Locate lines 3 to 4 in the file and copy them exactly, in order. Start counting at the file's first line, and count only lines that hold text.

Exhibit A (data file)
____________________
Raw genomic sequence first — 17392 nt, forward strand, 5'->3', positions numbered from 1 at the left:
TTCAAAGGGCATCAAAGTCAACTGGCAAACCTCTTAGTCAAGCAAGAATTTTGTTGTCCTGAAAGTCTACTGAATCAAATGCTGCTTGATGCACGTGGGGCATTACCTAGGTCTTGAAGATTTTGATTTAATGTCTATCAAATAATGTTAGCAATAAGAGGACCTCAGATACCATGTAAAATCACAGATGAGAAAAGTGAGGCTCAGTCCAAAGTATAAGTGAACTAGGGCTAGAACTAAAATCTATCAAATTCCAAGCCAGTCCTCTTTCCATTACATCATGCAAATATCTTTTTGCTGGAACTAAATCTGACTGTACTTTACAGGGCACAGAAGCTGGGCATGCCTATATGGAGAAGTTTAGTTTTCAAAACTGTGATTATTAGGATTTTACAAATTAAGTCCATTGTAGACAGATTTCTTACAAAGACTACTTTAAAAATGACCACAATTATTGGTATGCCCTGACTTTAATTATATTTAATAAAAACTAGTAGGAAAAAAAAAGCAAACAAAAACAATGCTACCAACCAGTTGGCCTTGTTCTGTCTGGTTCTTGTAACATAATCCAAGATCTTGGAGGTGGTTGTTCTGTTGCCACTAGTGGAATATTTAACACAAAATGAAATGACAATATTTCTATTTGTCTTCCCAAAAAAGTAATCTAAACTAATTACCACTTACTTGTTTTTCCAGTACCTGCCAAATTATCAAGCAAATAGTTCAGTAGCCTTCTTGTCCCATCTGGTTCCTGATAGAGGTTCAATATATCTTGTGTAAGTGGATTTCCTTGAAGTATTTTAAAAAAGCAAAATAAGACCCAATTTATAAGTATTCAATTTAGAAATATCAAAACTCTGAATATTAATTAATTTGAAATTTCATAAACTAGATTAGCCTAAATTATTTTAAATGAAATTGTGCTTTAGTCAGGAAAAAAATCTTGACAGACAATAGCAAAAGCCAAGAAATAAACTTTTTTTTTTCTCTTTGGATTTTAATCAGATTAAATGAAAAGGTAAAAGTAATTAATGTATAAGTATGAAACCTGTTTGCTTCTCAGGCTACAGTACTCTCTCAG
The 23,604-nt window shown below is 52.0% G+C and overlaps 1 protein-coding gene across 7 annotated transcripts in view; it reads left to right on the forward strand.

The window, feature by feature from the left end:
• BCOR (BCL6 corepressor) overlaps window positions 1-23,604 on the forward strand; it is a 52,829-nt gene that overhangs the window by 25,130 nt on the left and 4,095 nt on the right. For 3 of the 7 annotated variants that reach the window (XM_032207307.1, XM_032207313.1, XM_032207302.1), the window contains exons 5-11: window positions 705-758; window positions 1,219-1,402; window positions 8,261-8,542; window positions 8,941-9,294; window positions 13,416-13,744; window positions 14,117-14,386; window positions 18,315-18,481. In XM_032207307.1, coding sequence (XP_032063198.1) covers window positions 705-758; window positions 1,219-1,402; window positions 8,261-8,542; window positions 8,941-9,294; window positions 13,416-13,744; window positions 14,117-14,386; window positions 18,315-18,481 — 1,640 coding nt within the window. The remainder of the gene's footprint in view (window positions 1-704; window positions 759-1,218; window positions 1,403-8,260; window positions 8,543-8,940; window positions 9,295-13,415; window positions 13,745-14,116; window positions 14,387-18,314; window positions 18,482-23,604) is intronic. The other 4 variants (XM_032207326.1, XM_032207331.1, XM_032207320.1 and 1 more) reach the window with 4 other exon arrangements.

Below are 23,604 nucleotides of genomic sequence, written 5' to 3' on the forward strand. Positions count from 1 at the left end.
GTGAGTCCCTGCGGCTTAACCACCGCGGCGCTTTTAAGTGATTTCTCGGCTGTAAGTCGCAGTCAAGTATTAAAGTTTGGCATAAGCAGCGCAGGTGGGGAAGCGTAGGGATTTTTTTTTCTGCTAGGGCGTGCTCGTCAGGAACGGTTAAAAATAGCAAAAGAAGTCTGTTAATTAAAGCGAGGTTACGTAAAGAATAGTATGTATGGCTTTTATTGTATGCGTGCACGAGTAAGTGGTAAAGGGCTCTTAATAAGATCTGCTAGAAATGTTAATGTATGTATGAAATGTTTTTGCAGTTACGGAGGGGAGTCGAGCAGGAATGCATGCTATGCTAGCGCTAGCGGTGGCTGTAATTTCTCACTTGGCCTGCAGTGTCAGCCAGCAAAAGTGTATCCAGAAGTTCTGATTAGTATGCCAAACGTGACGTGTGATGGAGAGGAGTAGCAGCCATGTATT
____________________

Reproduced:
The 23,604-nt window shown below is 52.0% G+C and overlaps 1 protein-coding gene across 7 annotated transcripts in view; it reads left to right on the forward strand.

The window, feature by feature from the left end: